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Mark Zuckerberg's gives the classic Statue of Liberty poem a tone deaf rewrite

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Facebook CEO Mark Zuckerberg has just shared a new ad from his political action group focusing on immigration reform — but it's more than a little tone deaf. In a Facebook announcement post, Zuckerberg says that the ad shows "how passing reform is our chance to keep America a magnet for the world's brightest and hardest working people." So decided to rewrite one of the nation's most famous poems to serve its high-tech immigration reform message.

The ad, titled "Emma" after the poet Emma Lazarus, begins with the authentic words of "The New Colossus" — the poem engraved on a tablet at the pedestal of the Statue of Liberty in New York City. "Give me your tired, your poor, your huddled masses yearning to breathe free," it says, before veering far afield from the poem's original intent. "Give me the influencers and the dreamers," the ad says. "Talent that is searching for purpose. Those dedicated to the doing." That sentiment is in stark contrast to the original sonnet, which beckons for those less privileged: the "wretched refuse," the "homeless, tempest-tost."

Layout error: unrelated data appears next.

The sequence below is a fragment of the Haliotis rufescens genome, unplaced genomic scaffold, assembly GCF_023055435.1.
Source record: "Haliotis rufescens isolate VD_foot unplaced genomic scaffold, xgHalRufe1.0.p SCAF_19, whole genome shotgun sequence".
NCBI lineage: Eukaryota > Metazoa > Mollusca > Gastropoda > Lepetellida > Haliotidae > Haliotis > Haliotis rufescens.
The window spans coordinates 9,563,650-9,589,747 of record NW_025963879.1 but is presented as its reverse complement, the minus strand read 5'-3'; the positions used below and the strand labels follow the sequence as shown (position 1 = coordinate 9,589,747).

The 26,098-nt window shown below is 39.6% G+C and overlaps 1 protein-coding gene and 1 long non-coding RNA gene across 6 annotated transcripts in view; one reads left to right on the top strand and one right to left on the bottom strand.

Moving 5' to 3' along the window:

Both the original poem and the new ad end with the same line, "I lift my lamp beside the golden door." Yet where the former is a promise that America can be a refuge from injustice, the rewritten version seems to refer more to the entrance of the tech industry's bank vault.